Edit: I was totally leading you down the wrong track. That's what happens when I try to help out when I haven't completely solved the problem myself.
Suppose L is context free. By Ogden's lemma, there exists an integer p that has the following properties:
Given a string w in L at least p symbols long, where at least p of those symbols are "marked", w can be represented as uvxyz, which satisfy:
- x has at least one marked symbol,
- either u and v both have marked symbols or y and z both have marked symbols,
- vxy has at most p marked symbols, and
- u vi x yi z is in L for i >= 0
That's Ogden's lemma. Now, let q be an integer divisible by every positive integer no greater than p. Let w = ap+q bp+q cp. Mark every c. By #2, u or v must contain at least one c. If either u or v contains any other symbol, then #4 fails, so u and v must contain only c. But then #4 fails when i = q/|uv|. We know q is divisible by |uv| because p > |uv| > 0, and q is divisible by all positive integers less than p.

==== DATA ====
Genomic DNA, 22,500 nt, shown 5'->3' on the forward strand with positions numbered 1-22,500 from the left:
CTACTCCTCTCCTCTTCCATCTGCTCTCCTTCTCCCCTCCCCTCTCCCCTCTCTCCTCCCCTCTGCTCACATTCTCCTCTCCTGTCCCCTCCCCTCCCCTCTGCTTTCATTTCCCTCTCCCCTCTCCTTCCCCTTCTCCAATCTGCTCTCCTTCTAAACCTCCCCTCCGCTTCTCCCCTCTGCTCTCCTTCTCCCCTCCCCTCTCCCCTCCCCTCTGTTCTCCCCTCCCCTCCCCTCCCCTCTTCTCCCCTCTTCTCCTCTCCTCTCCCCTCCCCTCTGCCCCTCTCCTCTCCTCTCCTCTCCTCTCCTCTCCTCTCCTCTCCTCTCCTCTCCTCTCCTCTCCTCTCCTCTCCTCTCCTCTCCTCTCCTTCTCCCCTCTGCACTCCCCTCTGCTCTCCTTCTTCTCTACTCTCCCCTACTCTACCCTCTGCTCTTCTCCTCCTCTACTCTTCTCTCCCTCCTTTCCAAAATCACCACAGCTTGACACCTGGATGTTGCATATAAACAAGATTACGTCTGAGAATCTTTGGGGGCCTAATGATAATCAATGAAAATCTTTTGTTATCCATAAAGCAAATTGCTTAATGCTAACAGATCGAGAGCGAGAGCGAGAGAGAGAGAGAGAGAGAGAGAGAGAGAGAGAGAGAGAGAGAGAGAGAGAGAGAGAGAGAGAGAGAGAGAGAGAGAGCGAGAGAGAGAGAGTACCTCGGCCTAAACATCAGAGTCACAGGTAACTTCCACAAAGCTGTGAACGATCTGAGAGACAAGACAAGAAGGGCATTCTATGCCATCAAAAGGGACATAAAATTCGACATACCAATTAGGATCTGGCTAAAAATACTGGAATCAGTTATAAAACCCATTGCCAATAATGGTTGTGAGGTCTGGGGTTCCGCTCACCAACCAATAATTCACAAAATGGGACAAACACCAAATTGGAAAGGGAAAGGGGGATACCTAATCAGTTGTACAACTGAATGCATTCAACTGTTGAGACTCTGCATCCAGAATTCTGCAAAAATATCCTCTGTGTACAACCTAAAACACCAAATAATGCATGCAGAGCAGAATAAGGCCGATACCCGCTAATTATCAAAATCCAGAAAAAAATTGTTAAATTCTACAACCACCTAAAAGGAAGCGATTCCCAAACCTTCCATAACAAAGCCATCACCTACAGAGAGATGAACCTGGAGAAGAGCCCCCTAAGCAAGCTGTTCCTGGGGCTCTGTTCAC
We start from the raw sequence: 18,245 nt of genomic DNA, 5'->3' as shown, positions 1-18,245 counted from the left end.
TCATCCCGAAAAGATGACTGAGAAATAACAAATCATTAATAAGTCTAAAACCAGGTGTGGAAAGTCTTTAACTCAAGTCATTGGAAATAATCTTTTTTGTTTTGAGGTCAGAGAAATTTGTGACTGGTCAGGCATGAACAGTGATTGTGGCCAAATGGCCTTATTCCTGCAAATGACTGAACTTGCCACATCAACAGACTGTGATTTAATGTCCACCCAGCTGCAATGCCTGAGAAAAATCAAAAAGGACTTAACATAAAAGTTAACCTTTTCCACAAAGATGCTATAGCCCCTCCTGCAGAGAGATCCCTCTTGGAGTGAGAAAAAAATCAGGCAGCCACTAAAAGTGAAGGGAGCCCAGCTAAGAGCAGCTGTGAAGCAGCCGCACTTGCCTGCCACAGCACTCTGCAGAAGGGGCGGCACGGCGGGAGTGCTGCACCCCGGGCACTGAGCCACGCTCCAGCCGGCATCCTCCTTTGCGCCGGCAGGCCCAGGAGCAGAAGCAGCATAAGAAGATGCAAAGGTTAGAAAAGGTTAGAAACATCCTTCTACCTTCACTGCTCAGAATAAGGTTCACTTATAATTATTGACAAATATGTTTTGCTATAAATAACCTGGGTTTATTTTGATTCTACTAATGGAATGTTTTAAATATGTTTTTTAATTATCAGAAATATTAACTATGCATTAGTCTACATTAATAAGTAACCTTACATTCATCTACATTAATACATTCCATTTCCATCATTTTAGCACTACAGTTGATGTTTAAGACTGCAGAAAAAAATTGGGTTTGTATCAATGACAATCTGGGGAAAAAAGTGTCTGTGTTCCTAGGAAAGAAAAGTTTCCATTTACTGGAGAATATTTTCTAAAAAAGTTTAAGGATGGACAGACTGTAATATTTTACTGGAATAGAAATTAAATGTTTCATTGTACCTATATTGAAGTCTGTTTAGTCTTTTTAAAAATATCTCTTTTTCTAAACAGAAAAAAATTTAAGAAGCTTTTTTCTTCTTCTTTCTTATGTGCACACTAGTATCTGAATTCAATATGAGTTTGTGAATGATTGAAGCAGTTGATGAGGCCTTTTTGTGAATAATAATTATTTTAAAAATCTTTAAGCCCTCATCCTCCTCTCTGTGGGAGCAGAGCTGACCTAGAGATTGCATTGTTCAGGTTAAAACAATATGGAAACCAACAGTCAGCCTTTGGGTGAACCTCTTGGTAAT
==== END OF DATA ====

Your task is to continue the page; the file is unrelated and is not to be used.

Note that Ogden's lemma turns into the pumping lemma when you mark all symbols.
Suppose L is context free. By the pumping lemma, there is a length p (not necessarily the same p as above) such that any string w in L can be represented as uvxyz, where
- |vxy| <= p,
- |vy| >= 1, and
- u vi x yi z is in L for i >= 0.
Given a string w in L, either m > n or m < n. Suppose p = 2.
Suppose that m > n. (Note that Λ denotes the empty string.)
- Let u = an bn cm-1
- Let v = c
- Let x = Λ
- Let y = Λ
- Let z = Λ
Suppose that n > m.
- Let u = an-1
- Let v = a
- Let x = Λ
- Let y = b
- Let z = bn-1 cm
This demonstrates that no string from L provides a counterexample using the pumping lemma to the supposition that L is a context free language (even though it is context sensitive).